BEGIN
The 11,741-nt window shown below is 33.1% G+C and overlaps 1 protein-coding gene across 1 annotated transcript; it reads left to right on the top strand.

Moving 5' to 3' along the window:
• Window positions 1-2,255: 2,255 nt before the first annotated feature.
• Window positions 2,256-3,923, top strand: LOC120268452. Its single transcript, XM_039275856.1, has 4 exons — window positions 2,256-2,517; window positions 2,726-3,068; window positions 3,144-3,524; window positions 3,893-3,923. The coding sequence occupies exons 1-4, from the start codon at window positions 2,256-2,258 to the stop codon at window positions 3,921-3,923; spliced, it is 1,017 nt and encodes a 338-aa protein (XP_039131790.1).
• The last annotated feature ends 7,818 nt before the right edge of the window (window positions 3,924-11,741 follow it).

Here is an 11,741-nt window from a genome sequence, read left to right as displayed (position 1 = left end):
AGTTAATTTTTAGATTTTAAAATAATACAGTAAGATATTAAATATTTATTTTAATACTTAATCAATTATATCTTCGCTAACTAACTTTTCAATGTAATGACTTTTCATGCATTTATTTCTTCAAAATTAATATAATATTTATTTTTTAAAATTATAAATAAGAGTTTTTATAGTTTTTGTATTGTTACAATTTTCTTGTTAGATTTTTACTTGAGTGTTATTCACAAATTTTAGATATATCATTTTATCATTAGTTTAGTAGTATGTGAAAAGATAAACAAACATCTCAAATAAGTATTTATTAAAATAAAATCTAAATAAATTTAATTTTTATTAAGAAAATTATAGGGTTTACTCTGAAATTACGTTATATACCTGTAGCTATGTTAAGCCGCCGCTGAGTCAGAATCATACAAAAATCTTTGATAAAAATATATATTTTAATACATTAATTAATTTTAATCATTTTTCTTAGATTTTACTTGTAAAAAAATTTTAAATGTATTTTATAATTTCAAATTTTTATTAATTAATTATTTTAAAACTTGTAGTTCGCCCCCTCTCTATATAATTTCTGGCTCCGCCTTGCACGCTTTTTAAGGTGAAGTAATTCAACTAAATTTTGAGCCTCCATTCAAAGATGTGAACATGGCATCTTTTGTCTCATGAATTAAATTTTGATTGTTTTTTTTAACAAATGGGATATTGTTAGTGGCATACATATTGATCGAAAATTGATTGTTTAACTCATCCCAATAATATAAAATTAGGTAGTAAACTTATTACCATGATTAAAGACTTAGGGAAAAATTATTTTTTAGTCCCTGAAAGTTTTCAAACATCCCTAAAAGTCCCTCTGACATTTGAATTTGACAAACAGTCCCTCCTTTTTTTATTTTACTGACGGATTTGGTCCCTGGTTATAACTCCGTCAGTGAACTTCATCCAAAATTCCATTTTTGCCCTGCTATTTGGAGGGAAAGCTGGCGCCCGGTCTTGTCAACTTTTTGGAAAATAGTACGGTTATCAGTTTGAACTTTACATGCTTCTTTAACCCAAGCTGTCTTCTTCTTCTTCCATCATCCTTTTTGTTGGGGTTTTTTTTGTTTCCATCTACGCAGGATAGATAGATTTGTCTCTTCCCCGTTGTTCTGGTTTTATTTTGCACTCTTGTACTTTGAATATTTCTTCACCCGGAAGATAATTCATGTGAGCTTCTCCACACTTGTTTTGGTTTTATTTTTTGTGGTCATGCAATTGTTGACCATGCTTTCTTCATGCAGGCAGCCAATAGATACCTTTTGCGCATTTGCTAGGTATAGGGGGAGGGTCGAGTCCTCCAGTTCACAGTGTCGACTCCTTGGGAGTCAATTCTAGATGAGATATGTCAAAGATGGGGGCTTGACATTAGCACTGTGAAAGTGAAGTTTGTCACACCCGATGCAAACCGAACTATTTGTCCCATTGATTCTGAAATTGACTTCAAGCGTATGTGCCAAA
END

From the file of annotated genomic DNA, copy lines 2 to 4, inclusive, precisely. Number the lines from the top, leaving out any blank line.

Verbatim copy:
Moving 5' to 3' along the window:
• Window positions 1-2,255: 2,255 nt before the first annotated feature.
• Window positions 2,256-3,923, top strand: LOC120268452. Its single transcript, XM_039275856.1, has 4 exons — window positions 2,256-2,517; window positions 2,726-3,068; window positions 3,144-3,524; window positions 3,893-3,923. The coding sequence occupies exons 1-4, from the start codon at window positions 2,256-2,258 to the stop codon at window positions 3,921-3,923; spliced, it is 1,017 nt and encodes a 338-aa protein (XP_039131790.1).